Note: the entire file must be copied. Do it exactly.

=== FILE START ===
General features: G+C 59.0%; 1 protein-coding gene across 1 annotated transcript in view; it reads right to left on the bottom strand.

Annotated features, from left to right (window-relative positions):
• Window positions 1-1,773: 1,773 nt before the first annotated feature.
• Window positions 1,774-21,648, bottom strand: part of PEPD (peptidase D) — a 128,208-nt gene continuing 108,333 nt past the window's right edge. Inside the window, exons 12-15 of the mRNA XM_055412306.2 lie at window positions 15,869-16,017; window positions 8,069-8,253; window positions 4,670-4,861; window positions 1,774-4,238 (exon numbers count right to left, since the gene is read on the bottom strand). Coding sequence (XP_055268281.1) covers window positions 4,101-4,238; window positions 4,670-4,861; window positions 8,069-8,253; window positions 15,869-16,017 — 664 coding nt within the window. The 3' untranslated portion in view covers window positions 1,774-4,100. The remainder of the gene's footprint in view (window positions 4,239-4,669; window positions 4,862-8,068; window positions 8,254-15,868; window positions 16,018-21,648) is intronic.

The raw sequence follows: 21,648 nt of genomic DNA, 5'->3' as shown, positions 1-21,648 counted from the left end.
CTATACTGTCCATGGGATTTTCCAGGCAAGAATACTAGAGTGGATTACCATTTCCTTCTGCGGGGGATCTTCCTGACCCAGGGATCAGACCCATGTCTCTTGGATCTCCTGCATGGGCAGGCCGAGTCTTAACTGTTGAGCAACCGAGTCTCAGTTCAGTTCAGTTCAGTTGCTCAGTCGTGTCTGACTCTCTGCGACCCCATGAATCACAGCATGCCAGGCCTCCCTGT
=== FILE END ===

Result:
General features: G+C 59.0%; 1 protein-coding gene across 1 annotated transcript in view; it reads right to left on the bottom strand.

Annotated features, from left to right (window-relative positions):
• Window positions 1-1,773: 1,773 nt before the first annotated feature.
• Window positions 1,774-21,648, bottom strand: part of PEPD (peptidase D) — a 128,208-nt gene continuing 108,333 nt past the window's right edge. Inside the window, exons 12-15 of the mRNA XM_055412306.2 lie at window positions 15,869-16,017; window positions 8,069-8,253; window positions 4,670-4,861; window positions 1,774-4,238 (exon numbers count right to left, since the gene is read on the bottom strand). Coding sequence (XP_055268281.1) covers window positions 4,101-4,238; window positions 4,670-4,861; window positions 8,069-8,253; window positions 15,869-16,017 — 664 coding nt within the window. The 3' untranslated portion in view covers window positions 1,774-4,100. The remainder of the gene's footprint in view (window positions 4,239-4,669; window positions 4,862-8,068; window positions 8,254-15,868; window positions 16,018-21,648) is intronic.

The raw sequence follows: 21,648 nt of genomic DNA, 5'->3' as shown, positions 1-21,648 counted from the left end.
CTATACTGTCCATGGGATTTTCCAGGCAAGAATACTAGAGTGGATTACCATTTCCTTCTGCGGGGGATCTTCCTGACCCAGGGATCAGACCCATGTCTCTTGGATCTCCTGCATGGGCAGGCCGAGTCTTAACTGTTGAGCAACCGAGTCTCAGTTCAGTTCAGTTCAGTTGCTCAGTCGTGTCTGACTCTCTGCGACCCCATGAATCACAGCATGCCAGGCCTCCCTGT